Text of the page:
Gustafson Leads Exec Carousel

It's musical chairs, as Blue Arc gets new president from McData, and Xiotech and Nexsan get execs

June 10, 2004

2 Min Read
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Now we know the better opportunity that tempted away McData Corp.s (Nasdaq: MCDTA) former marketing boss Mike Gustafson. He’ll be named president of BlueArc Corp. next week.

Although BlueArc won’t say much about the announcement, a company source did confirm what others told Byte and Switch -- Gustafson will join the NAS startup that has designs on going public next year. BlueArc’s president position was vacant, and the move does not include any other management changes at the company.

Maybe it's a sign of renewed momentum in storage networking, but other veterans of established storage companies seem to be finding startup jobs too tempting to pass up these days. In moves announced today, former Dell Computer Corp. (Nasdaq: DELL) and IBM Corp. (NYSE: IBM) executive Karl Schubert took over as CTO of SAN vendor Xiotech Corp.; and Nexsan Technologies Inc.

named Cisco Systems Inc. (Nasdaq: CSCO) veteran Frank Patterson its global supply chain VP.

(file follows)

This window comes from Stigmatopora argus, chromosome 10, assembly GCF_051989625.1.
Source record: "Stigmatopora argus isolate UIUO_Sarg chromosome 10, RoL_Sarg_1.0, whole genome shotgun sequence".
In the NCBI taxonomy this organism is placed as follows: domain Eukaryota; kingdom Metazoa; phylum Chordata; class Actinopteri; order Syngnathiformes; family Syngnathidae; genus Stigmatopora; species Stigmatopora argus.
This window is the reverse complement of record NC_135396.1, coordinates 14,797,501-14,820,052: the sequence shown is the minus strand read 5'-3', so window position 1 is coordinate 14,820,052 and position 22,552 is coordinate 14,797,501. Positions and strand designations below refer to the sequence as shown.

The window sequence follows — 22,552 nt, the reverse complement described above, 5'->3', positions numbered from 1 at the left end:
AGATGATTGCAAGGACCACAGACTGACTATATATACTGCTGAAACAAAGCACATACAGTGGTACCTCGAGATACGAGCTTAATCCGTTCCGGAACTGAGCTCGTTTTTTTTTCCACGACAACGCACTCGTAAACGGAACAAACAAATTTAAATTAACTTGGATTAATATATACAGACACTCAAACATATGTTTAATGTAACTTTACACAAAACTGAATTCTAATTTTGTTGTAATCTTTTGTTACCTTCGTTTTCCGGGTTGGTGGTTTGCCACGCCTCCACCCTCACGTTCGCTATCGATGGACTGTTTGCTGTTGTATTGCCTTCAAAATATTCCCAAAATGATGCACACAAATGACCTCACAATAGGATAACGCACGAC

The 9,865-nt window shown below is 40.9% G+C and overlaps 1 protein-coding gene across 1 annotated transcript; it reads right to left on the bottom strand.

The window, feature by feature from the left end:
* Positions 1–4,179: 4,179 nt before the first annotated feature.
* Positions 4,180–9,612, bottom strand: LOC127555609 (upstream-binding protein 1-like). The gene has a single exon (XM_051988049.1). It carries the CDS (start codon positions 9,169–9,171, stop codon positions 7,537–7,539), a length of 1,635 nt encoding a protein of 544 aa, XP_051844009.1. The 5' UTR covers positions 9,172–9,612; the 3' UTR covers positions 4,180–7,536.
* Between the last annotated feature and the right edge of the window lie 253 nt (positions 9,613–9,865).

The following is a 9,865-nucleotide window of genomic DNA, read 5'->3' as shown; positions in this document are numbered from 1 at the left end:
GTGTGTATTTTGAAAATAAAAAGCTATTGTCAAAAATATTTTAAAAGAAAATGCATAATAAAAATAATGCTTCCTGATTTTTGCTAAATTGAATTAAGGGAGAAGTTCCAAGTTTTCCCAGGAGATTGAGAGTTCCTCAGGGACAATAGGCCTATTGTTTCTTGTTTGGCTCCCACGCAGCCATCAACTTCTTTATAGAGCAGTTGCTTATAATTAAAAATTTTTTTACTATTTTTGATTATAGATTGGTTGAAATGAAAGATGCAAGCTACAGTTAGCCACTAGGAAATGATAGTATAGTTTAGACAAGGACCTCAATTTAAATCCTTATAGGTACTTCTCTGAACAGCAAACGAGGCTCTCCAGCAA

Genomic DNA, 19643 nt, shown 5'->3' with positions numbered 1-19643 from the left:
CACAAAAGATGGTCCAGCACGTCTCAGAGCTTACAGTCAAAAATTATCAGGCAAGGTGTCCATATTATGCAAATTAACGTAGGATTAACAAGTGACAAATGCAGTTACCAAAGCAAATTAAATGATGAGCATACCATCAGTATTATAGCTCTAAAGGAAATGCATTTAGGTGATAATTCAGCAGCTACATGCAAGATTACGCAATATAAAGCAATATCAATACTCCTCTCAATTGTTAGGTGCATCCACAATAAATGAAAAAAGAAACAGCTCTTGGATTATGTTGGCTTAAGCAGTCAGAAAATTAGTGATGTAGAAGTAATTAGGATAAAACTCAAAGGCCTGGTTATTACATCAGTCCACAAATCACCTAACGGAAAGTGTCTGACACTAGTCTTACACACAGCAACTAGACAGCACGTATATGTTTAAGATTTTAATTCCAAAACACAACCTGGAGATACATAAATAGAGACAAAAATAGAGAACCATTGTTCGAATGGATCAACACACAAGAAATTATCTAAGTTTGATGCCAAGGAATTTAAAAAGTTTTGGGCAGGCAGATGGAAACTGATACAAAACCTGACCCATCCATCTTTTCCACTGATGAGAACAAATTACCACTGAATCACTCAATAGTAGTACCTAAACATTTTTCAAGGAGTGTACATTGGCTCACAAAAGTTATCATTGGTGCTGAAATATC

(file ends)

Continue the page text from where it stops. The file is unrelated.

Gustafson is the second high-ranking executive to leave McData in the last six months. Alain Andreoli resigned as executive VP of worldwide sales and service last November to take over as CEO at Xiotech (see McData Sales Boss McExits and Ex-McData EVP to Head XIOtech). McData CEO John Kelley says the two had personal aspirations that carried them off (see McData Sees Another Quarter Pounding).

While McData struggles to keep pace against Fibre Channel switch competitors Brocade Communications Systems Inc. (Nasdaq: BRCD)and Cisco, BlueArc is considering going public within a year. CTO Geoff Barrall said in April that sales of BlueArc’s new Titan system have the San Jose, Calif.- based startup on track for an IPO in the first quarter of 2005 (see SAN Snacks From SNW). Others in the industry aren’t so optimistic, pointing out that BlueArc competes in a market dominated by giants EMC and NetApp.

At Xiotech, Schubert joins the midrange SAN vendor after helping Dell get started in storage as its storage EVP before leaving in 2001. He spent 14 years at IBM in several capacities, including program director responsible for creating an OEM storage subsystems unit. After leaving Dell, he became COO of NAS startup Zambeel in September 2001, then left in January 2003 with the company on the verge of folding (see Zambeel COO Skedaddles

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